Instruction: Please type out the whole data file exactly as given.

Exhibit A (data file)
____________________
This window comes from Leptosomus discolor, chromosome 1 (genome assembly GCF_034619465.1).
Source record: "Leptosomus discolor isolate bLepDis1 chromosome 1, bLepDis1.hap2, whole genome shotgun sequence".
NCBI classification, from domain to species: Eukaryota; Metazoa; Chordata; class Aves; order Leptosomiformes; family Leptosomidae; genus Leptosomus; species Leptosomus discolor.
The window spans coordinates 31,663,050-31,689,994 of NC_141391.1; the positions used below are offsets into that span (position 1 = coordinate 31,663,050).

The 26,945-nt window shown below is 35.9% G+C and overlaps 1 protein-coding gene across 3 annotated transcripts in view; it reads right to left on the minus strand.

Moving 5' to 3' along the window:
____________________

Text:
This window comes from Leptosomus discolor, chromosome 1 (genome assembly GCF_034619465.1).
Source record: "Leptosomus discolor isolate bLepDis1 chromosome 1, bLepDis1.hap2, whole genome shotgun sequence".
NCBI classification, from domain to species: Eukaryota; Metazoa; Chordata; class Aves; order Leptosomiformes; family Leptosomidae; genus Leptosomus; species Leptosomus discolor.
The window spans coordinates 31,663,050-31,689,994 of NC_141391.1; the positions used below are offsets into that span (position 1 = coordinate 31,663,050).

The 26,945-nt window shown below is 35.9% G+C and overlaps 1 protein-coding gene across 3 annotated transcripts in view; it reads right to left on the minus strand.

Moving 5' to 3' along the window: